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Tuesday, August 29, 2017

Evolving trends and varying fundamentals challenge stakeholders to adapt

By Bill Argeropoulos (Toronto)

Trends prevalent in 2016 continued to play out in the first half of 2017 – and will likely shape Canada’s office market in the foreseeable future as the sector adjusts to the changing dynamics.

Evolving trends and varying fundamentals are challenging stakeholders to adapt more now than ever before – not just in Canada, but globally. On the Canadian front, the prevailing trends include urban intensification, transit-oriented development, consolidation, workplace design and millennials’ live-work-play preferences.

Though demand from traditional sectors has been patchy, technology and the co-working craze are transforming the marketplace, garnering an increasing share of the leasing pie. Co-working space providers have expanded rapidly due to the need to cater to startups, entrepreneurs and the increasing demand for affordable workplaces on flexible lease terms. Notably, U.S.-based WeWork has leased big blocks of space in Vancouver and Toronto after opening its first Canadian location in Montreal in 2016. Meanwhile, e-commerce is another ubiquitous driver, prompting firms such as Amazon (in Toronto) and home-grown Shopify (in Toronto and Ottawa) to grow their real estate footprints.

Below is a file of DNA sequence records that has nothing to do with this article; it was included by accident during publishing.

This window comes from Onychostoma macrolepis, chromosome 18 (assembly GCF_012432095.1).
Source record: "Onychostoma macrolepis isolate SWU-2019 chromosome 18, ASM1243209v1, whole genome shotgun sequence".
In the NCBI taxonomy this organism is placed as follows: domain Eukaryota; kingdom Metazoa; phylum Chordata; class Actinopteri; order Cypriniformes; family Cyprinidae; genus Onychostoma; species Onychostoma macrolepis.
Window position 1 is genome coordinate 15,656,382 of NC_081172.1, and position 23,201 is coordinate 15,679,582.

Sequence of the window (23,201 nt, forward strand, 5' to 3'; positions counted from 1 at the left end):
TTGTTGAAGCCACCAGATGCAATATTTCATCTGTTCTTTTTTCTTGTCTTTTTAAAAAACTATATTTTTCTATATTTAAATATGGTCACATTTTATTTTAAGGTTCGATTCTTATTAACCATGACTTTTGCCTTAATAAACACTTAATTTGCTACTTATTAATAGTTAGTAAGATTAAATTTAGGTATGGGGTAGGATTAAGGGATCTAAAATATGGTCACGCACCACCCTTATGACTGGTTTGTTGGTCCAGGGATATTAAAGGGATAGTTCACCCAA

Traditionally having occupied funky, older premises or brick-and-beam product on the fringes of major urban cores, this sector is now seeking a larger presence in major towers, primarily in the country’s downtown markets. These trends will challenge owners and occupiers to adapt to evolving circumstances and varying fundamentals in markets from coast to coast.

(Bill Argeropoulos is an Avison Young Principal and the firm’s Practice Leader, Research (Canada). He is based in the company’s global headquarters in Toronto.)

Thursday, August 24, 2017

Atlanta’s BeltLine serves as model for other cities

By Nadine Melo (Atlanta)

One wouldn’t usually equate parks and cultural activities with real estate investment, but Atlanta has been setting the pace for what that correlation looks like.

Since 2005, Atlanta BeltLine Inc. has used the manifesto created in Ryan Gravel’s 1999 Georgia Tech master’s thesis on architecture and city planning to put into practice a sustainable redevelopment project that will connect 45 local neighborhoods via a 22-mile loop of multi-use trails and parks.